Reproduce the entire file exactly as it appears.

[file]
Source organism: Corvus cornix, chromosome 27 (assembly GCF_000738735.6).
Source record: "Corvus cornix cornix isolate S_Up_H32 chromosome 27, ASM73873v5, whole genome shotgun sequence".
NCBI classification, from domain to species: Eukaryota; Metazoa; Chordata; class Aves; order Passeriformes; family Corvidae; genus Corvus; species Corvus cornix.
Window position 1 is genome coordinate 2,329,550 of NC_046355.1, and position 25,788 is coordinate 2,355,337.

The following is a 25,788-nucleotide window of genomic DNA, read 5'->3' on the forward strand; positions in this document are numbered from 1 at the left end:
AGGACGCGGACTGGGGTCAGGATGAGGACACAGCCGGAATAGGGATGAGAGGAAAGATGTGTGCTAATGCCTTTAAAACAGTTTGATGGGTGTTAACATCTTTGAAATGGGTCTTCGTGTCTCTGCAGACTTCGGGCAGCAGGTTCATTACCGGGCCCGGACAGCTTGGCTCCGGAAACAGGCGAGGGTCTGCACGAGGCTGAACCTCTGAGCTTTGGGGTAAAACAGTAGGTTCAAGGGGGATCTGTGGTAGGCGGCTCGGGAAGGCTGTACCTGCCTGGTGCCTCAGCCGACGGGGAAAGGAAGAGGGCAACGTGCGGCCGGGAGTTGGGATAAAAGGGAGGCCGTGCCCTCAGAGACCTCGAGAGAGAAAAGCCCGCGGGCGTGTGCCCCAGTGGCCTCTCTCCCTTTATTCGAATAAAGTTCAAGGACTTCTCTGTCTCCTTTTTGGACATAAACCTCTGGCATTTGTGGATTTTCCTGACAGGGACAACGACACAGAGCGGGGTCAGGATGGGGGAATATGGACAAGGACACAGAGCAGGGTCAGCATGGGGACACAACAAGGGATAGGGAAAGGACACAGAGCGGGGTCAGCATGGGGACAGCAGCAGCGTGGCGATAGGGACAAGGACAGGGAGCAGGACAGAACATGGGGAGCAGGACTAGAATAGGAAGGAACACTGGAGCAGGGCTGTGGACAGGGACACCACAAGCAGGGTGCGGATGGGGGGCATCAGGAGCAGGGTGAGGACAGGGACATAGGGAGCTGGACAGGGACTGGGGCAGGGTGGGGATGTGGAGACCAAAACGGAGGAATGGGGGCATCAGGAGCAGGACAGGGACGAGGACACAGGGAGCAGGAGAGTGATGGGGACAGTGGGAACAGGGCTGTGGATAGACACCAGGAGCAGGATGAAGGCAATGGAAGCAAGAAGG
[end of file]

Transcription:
Source organism: Corvus cornix, chromosome 27 (assembly GCF_000738735.6).
Source record: "Corvus cornix cornix isolate S_Up_H32 chromosome 27, ASM73873v5, whole genome shotgun sequence".
NCBI classification, from domain to species: Eukaryota; Metazoa; Chordata; class Aves; order Passeriformes; family Corvidae; genus Corvus; species Corvus cornix.
Window position 1 is genome coordinate 2,329,550 of NC_046355.1, and position 25,788 is coordinate 2,355,337.

The following is a 25,788-nucleotide window of genomic DNA, read 5'->3' on the forward strand; positions in this document are numbered from 1 at the left end:
AGGACGCGGACTGGGGTCAGGATGAGGACACAGCCGGAATAGGGATGAGAGGAAAGATGTGTGCTAATGCCTTTAAAACAGTTTGATGGGTGTTAACATCTTTGAAATGGGTCTTCGTGTCTCTGCAGACTTCGGGCAGCAGGTTCATTACCGGGCCCGGACAGCTTGGCTCCGGAAACAGGCGAGGGTCTGCACGAGGCTGAACCTCTGAGCTTTGGGGTAAAACAGTAGGTTCAAGGGGGATCTGTGGTAGGCGGCTCGGGAAGGCTGTACCTGCCTGGTGCCTCAGCCGACGGGGAAAGGAAGAGGGCAACGTGCGGCCGGGAGTTGGGATAAAAGGGAGGCCGTGCCCTCAGAGACCTCGAGAGAGAAAAGCCCGCGGGCGTGTGCCCCAGTGGCCTCTCTCCCTTTATTCGAATAAAGTTCAAGGACTTCTCTGTCTCCTTTTTGGACATAAACCTCTGGCATTTGTGGATTTTCCTGACAGGGACAACGACACAGAGCGGGGTCAGGATGGGGGAATATGGACAAGGACACAGAGCAGGGTCAGCATGGGGACACAACAAGGGATAGGGAAAGGACACAGAGCGGGGTCAGCATGGGGACAGCAGCAGCGTGGCGATAGGGACAAGGACAGGGAGCAGGACAGAACATGGGGAGCAGGACTAGAATAGGAAGGAACACTGGAGCAGGGCTGTGGACAGGGACACCACAAGCAGGGTGCGGATGGGGGGCATCAGGAGCAGGGTGAGGACAGGGACATAGGGAGCTGGACAGGGACTGGGGCAGGGTGGGGATGTGGAGACCAAAACGGAGGAATGGGGGCATCAGGAGCAGGACAGGGACGAGGACACAGGGAGCAGGAGAGTGATGGGGACAGTGGGAACAGGGCTGTGGATAGACACCAGGAGCAGGATGAAGGCAATGGAAGCAAGAAGG